Raul Esparza romances Hathaway in `Twelfth Night'
NEW YORK (AP) -- Raul Esparza is one of the hottest leading men on Broadway, slipping effortlessly between musicals and plays, and picking up tons of acclaim along the way.
The four-time Tony nominee tries to avoid reviews of his work because he's not "strong enough" to handle the criticism. But if Esparza caught the critical response to the recent revival of "Speed-the-Plow," which co-starred Elisabeth Moss and Jeremy Piven (before mercury poisoning did him in), he'd discover how he grabbed the lion's share of praise for his showy turn as a cutthroat movie producer.
Now, Esparza and Anne Hathaway are the romantic leads in the Public Theater's Shakespeare in the Park production of "Twelfth Night," the Bard's screwball tale of mistaken identity. Esparza, 38, portrays Orsino, the duke of Illyria, who is in love with Lady Olivia (played by Tony-winning actress Audra McDonald), who ignores his advances and falls for the clever page Cesario — who's actually Viola, dressed as a boy and secretly crushing on Orsino.
Hathaway, 26, who starred in "The Devil Wears Prada" and got a best actress Oscar nomination for "Rachel Getting Married," tackles the gender-bending role of Viola/Cesario in a cast packed with stage veterans. It's her first major theater production — and a very wet one, as June rains have drenched the city almost daily. Only one performance has been canceled, though, according to the Public.
"She is a goddess!" declares Esparza, talking excitedly about Hathaway in his dressing room. "First of all, Annie has managed to feel like a consummate stage professional in a span of just a few weeks, and she hasn't that much experience on stage. She's certainly never done Shakespeare before. She's also good people. She works really hard."
The play opens Thursday and runs until July 12 at the outdoor Delacorte Theater. Previous in-the-park productions of "Twelfth Night" co-starred Jeff Goldbum and Michelle Pfeiffer (in 1989) and Julia Stiles and Jimmy Smits (2002).
At first, Esparza wasn't crazy about his lovesick character, who spends much of his stage time requesting music and moping around in an otherwise high-spirited romp.
"Everybody else was doing this comedy and ... every time I walked down, I was like, depressed and spouting really deep poetry," he says. "And it bothered me at first. I'm like, `I'm in the wrong show. I'm so boring. This is so boring.' ... And I thought, `Nobody wants to watch this.'"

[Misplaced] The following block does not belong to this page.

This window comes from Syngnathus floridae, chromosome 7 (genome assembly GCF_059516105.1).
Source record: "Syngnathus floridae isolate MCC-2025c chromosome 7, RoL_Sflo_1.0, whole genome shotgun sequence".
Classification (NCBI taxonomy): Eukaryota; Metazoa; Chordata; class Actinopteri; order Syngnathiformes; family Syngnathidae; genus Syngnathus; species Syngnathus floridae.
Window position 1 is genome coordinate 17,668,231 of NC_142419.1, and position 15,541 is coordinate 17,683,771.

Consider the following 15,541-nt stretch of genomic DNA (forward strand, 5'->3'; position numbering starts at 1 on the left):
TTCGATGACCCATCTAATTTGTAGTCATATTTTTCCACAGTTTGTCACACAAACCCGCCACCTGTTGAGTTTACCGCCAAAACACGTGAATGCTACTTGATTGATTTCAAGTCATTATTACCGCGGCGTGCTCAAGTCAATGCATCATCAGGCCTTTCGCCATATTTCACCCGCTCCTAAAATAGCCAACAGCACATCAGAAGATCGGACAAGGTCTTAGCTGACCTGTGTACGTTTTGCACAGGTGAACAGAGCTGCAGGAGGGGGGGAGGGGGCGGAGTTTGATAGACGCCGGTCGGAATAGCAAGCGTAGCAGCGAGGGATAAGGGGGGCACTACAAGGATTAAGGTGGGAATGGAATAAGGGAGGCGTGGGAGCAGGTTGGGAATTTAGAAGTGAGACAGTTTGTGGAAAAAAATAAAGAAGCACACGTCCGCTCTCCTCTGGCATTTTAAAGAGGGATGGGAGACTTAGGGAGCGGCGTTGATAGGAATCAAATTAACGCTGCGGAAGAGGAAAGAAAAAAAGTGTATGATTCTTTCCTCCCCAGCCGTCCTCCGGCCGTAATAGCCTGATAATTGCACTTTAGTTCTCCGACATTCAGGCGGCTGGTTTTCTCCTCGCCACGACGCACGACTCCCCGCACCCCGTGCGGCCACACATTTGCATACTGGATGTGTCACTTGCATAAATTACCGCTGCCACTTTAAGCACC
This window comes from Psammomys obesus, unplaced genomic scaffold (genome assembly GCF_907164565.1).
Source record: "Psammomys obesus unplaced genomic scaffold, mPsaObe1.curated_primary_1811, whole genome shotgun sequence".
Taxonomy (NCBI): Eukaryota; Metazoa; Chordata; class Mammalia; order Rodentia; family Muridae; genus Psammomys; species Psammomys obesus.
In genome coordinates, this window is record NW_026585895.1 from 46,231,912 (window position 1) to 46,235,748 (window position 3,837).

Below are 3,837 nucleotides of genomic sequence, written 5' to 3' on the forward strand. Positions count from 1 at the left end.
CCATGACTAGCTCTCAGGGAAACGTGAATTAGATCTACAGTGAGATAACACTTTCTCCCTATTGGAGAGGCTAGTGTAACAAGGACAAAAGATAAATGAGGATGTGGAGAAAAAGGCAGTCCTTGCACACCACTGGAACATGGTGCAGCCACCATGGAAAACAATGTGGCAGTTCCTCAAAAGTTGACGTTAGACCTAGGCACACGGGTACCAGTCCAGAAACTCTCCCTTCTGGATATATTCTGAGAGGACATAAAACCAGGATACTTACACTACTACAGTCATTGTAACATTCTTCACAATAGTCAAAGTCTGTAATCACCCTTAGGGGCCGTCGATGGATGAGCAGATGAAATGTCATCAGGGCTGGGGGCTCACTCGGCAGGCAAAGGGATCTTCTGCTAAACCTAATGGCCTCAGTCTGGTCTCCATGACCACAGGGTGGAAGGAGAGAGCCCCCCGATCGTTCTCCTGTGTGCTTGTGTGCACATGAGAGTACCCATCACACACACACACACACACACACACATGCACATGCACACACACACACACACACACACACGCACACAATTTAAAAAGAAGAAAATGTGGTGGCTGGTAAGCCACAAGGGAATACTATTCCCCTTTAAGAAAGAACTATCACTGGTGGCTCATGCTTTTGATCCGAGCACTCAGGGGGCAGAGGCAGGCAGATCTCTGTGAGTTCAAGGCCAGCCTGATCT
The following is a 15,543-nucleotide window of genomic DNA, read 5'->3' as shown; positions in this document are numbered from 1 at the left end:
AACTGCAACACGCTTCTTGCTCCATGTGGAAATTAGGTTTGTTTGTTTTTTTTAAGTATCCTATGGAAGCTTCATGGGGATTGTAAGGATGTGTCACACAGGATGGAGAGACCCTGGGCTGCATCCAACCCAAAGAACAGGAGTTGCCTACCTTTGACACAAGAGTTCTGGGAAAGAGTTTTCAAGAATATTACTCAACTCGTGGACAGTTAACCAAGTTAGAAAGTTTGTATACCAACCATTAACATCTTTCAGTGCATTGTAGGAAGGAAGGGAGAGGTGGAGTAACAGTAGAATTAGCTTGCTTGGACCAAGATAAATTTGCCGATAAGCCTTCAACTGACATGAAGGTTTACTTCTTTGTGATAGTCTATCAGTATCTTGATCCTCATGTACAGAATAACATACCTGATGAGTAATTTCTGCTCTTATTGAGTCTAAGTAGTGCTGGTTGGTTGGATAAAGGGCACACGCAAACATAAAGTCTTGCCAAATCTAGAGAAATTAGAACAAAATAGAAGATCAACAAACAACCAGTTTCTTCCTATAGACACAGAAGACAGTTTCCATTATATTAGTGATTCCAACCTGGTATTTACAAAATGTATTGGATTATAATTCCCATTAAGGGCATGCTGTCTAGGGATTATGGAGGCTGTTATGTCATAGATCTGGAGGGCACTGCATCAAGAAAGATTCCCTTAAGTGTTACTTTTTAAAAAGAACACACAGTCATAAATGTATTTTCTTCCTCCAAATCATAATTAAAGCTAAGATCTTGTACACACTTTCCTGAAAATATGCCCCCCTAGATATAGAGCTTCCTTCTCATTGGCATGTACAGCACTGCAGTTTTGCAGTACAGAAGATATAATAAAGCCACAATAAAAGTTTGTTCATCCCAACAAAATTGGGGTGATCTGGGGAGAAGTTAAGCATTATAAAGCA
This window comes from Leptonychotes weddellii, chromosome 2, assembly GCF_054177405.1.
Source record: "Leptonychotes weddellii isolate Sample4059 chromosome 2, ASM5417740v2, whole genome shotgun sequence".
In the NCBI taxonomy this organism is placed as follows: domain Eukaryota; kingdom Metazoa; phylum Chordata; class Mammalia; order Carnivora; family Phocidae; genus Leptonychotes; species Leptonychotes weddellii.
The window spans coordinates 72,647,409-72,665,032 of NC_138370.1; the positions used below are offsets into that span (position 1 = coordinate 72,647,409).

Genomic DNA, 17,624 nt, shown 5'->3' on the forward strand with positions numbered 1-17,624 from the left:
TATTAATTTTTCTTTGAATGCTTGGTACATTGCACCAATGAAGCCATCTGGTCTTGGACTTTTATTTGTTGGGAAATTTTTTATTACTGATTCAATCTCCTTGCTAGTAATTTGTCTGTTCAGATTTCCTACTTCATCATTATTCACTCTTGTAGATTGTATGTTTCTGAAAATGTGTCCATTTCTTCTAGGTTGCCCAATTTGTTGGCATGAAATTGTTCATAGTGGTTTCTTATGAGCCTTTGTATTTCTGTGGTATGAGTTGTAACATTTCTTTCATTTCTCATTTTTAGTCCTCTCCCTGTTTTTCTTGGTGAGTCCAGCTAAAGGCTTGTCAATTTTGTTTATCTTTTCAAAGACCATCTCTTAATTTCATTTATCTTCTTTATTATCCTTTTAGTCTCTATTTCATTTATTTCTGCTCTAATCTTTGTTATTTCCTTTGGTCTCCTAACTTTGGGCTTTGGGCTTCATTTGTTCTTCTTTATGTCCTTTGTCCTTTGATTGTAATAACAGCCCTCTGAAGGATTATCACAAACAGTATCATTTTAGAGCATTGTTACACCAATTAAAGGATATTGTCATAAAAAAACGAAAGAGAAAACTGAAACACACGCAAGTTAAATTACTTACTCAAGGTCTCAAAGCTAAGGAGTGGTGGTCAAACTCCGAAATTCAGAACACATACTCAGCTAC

So he decided to mine some laughs out of Orsino, who reminds Esparza of a "teenager sitting around listening to Coldplay with the lights off." Still, he can relate. "We've all been there, like, `Oohhh, it's the only person in the world. I'm so depressed!' But we love it. We love how depressed we are."
Oskar Eustis, the Public's artistic director, thinks Esparza has accomplished something original.
"He manages to both make him somebody who is heartbreakingly vulnerable and in love — and a genuine clown," Eustis says. "He gets laughs I've never seen anybody get in the part. And it's a product of Raul's just remarkable intelligence. He is so smart and so self aware on stage without that self-consciousness ever being inhibiting. I just marvel at him."
Esparza has a strikingly handsome face — big blue eyes, thick head of dark hair, impish smile. In an interview, he's charming and self-effacing, revealing an interest in both highbrow and popular culture.
Here's Esparza on the Susan Boyle phenomenon: "She is a perfect competent singer — that's it. That's it. And clearly they shattered her life in this strange way that nobody had any control of, gave her celebrity but without experience or any support underneath it. And look what happened."
On his childhood love for Shakespeare: "I vividly remember acting out the plays with my 'Star Wars' action figures, and my grandmother thought I was deranged."
On the Internet: "I Googled myself and I paid the price, oh boy. I had to make a pact with myself to stop. My manager used to tell me ... 'Don't click pain!'"
His previous Shakespearean experience was "Richard II" at Chicago's Goodman Theatre, when he was starting out as an actor. He channeled Che in a national tour of "Evita" and various regional productions — including the Stephen Sondheim musical "Sunday in the Park With George" — before making a marquee name on Broadway. His Tony nominations were for two plays ("Speed-the-Plow" and Harold Pinter's "The Homecoming") and two musicals (Sondheim's "Company" and the Rosie O'Donnell flop "Taboo").
He recently appeared on the short-lived TV show "Pushing Daisies" and wants to do some "new work" after back-to-back revivals. There's a "potential Sondheim thing" and "a musical that's been kicking around for a while that I might go to," he says.
Owing to the success of "Speed-the-Plow," there has been "an awful lot of interest coming from Hollywood, but to me, that's like playing a craps game," he adds. "I suppose someday the dice will come up. You just keep rolling 'em. And maybe that's what I'll do."
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